motivational subsystem, namely, (1) interest in foreign languages, cultures, and people; (2) desire to broaden one’s
view and avoid provincialism; and ( 3 ) desire for new stimuli and challenges. Along similar lines, researchers such as
Crookes and Schmidt (1991) and Oxford and Shearin
(1994) questioned the validity of existing motivational
models and suggested that the notion of second language
learning motivation should be broadened to include the
general psychology theories of integrative motivation.
In 1994, Dornyei elaborated on his earlier model of
motivation and suggested that it functions at three levels:
(1) language level, which comprises integrative and
instrumental motivation subsystems; (2) learner level,
which comprises need for achievement and self-confidence (as determined by language use anxiety, perceived
second language competence, causal attributions, and
self-efficacy); and (c) learning situation level, which
includes course-specific, teacher-specific, and group-specific components. Similarly, Wen (1997) incorporated
expectancy-value theories in his investigation of the
motivation of Asian and Asian-American students learning Chinese at American universities. Wen identified four
motivational factors that had a bearing on the enrollment
and continuation of students in Chinese language classes;
these were motivation of instrumentality, intrinsic motivation, expected learning strategies and efforts, and passivity towards requirements.
In the present study, we used Gardner and Lambert’s
conceptualization of integrative and instrumental motivations as well as expectancy-value theories (suggested by
Wen, 1997) to investigate the motivation of universitybound Lebanese students to learn EFL. The expectancyvalue theory was originally proposed by Lewin (1951).
This theory was further explicated by Vroom (1964),who
postulated that the effort exerted toward any action is
determined by the valence and expectancy that the action
would lead to the desired outcomes. Vroom (1964)
defined valence as “an affective orientation toward particular outcomes” (p. 14), and Lewin referred to it as “the
psychological value of particular outcomes” (cited in
Wen 1997, p. 236). Expectancy is defined as the “the
probability of attaining successful performance.” (Oxford
and Shearin 1994, p. 21). Thus, according to the
expectancy value theories, learners’ motivation to acquire
a second language is determined by their effort, perception of the degree of attractiveness of the goals (valence),
perception of the probability of attaining the goals
(expectancy), and appraisal of their ability to achieve the
The present study addressed the following questions.
1. To what extent are the determinants of learners’ motivation to acquire a foreign language (integrative motivation, instrumental motivation, effort, valence,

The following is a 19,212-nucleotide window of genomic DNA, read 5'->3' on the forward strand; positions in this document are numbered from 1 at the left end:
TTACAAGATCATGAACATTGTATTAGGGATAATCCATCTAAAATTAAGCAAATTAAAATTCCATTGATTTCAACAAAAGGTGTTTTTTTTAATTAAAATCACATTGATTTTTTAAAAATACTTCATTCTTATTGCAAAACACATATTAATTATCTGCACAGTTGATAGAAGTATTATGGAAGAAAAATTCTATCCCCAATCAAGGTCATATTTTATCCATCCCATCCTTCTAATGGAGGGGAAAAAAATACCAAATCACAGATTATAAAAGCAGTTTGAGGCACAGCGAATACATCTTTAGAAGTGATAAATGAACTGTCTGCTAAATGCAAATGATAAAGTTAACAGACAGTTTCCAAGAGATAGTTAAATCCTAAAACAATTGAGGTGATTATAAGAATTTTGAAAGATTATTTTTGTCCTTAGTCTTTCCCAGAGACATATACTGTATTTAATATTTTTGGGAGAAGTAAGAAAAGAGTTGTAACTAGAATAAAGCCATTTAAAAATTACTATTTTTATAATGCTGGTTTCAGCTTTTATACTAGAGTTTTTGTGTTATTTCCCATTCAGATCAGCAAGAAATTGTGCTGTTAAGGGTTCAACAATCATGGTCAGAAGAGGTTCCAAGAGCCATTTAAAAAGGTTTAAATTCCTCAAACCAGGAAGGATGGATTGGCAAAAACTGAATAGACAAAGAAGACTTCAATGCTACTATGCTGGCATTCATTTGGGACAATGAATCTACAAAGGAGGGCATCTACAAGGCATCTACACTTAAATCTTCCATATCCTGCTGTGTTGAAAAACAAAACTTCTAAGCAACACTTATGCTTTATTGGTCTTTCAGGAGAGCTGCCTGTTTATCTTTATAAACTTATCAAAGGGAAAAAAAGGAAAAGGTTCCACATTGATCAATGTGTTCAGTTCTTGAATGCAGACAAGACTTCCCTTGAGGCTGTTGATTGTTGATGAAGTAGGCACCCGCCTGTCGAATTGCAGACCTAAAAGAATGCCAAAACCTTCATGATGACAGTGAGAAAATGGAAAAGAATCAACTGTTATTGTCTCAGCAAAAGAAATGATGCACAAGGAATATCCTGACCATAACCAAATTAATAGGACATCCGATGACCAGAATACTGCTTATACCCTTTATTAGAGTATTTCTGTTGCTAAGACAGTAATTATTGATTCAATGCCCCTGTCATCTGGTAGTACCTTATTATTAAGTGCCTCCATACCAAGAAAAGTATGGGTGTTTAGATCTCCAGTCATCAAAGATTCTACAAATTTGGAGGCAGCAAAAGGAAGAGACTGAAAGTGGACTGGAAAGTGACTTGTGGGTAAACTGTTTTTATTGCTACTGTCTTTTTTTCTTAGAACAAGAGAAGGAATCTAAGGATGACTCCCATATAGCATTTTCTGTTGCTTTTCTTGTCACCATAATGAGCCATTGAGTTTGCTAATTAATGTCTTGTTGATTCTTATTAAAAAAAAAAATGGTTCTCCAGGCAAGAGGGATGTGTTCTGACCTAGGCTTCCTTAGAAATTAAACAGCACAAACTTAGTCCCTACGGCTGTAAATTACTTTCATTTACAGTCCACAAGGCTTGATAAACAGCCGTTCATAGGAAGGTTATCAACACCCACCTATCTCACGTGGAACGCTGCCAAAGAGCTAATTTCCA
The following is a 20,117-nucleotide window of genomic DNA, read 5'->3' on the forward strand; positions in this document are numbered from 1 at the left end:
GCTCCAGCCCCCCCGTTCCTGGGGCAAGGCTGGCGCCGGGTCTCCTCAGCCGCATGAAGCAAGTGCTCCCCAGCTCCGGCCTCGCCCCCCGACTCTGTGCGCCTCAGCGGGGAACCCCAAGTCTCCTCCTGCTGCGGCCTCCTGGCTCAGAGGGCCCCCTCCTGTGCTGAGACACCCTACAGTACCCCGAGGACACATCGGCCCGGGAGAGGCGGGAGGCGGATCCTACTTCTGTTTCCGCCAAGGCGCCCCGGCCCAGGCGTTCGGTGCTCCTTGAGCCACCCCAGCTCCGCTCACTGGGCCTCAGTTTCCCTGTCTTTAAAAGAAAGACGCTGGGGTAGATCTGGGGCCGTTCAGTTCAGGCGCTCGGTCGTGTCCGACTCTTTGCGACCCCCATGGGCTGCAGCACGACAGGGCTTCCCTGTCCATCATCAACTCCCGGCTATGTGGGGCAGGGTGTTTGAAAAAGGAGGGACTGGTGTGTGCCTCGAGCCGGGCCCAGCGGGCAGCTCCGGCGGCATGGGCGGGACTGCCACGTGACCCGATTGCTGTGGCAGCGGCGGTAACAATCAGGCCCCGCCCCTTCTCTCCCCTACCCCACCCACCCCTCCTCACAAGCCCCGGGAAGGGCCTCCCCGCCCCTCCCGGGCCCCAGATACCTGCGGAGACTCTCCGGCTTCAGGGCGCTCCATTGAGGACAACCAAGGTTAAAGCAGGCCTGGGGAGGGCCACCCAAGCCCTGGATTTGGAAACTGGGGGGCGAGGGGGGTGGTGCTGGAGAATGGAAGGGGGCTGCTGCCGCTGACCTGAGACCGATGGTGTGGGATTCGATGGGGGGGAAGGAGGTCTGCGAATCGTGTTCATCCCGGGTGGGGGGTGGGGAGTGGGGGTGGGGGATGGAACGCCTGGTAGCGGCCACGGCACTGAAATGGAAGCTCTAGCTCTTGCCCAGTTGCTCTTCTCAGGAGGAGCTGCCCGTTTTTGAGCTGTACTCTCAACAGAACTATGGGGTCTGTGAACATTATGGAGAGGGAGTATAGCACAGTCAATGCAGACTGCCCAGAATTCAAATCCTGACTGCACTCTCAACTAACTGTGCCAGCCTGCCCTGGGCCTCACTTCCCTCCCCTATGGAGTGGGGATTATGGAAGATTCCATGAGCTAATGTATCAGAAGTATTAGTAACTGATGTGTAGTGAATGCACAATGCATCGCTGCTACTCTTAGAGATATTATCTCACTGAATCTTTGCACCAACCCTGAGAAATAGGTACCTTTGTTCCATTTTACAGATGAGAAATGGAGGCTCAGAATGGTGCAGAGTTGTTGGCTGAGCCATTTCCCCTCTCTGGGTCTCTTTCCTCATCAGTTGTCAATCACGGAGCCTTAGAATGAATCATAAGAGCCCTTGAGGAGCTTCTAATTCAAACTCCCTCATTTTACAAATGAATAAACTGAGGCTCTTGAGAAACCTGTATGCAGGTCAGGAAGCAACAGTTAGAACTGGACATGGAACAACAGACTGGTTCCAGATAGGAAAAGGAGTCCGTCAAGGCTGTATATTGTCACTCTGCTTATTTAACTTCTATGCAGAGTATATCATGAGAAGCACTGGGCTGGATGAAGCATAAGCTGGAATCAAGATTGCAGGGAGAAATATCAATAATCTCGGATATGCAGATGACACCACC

expectancy, ability) internally related?
2. Is there a difference between male and female learners
in their motivation to learn EFL?
3. Is there a difference among students with different levels of proficiency in their motivation to learn EFL?
4. Is there a difference in the motivation to learn English
between students whose first foreign language is
French and those whose first foreign language is
5. Is there a difference among students in various majors
at the university (Arts, Sciences, Engineering, and
other fields) in their motivation to learn English?
The first question was prompted by our interest in
investigating the degree to which the motivational constructs identified in the literature (integrative and instrumental motivations, effort, valence, expectancy, ability) are
internally related. The second purpose was to determine
the specific motivational constructs on which students
may differ across the variables of gender, proficiency levels,
first foreign language, and university major.
Our review of the literature yielded mixed results
regarding the effect of gender on learners’ motivation to
learn a language other than their own. Several studies have
reported that females are more motivated and determined
to do academic work than males (e.g., Karsenti and
Thibert 1994; Zammit 1993; Zughoul and Taminian
1984). Conversely, Coleman (1995) maintained that the
gender-based differences in motivation are rather marginal, and Suleiman (1993) reported negative motivation attitudes to studymg English as a foreign language among
female Arab students. Furthermore, Sung and Padilla
(1998) concluded that there is need for further research to
determine gender differences in motivation.
Similarly, the literature includes conflicting evidence
with regard to the effect of proficiency level on motivation
to learn a foreign language. For example, Coleman (1995)
reported a slight but measurable relationship between integrative motivation and higher levels of foreign language
proficiency These findings are corroborated by those of
Boykin and Tmngamphai (1987), who maintained that
motivation and language proficiency are positively correlated. Moreover, Sung and Padilla (1998) reported that
“advanced level students [studying Asian languages]
scored significantly higher in instrumentauintegrative
motivation to learn a foreign language than did beginninglevel students” (p. 215). But can these findings be generalized to university-bound students studymg EFL? This
question seems pertinent, especially in light of Tweles’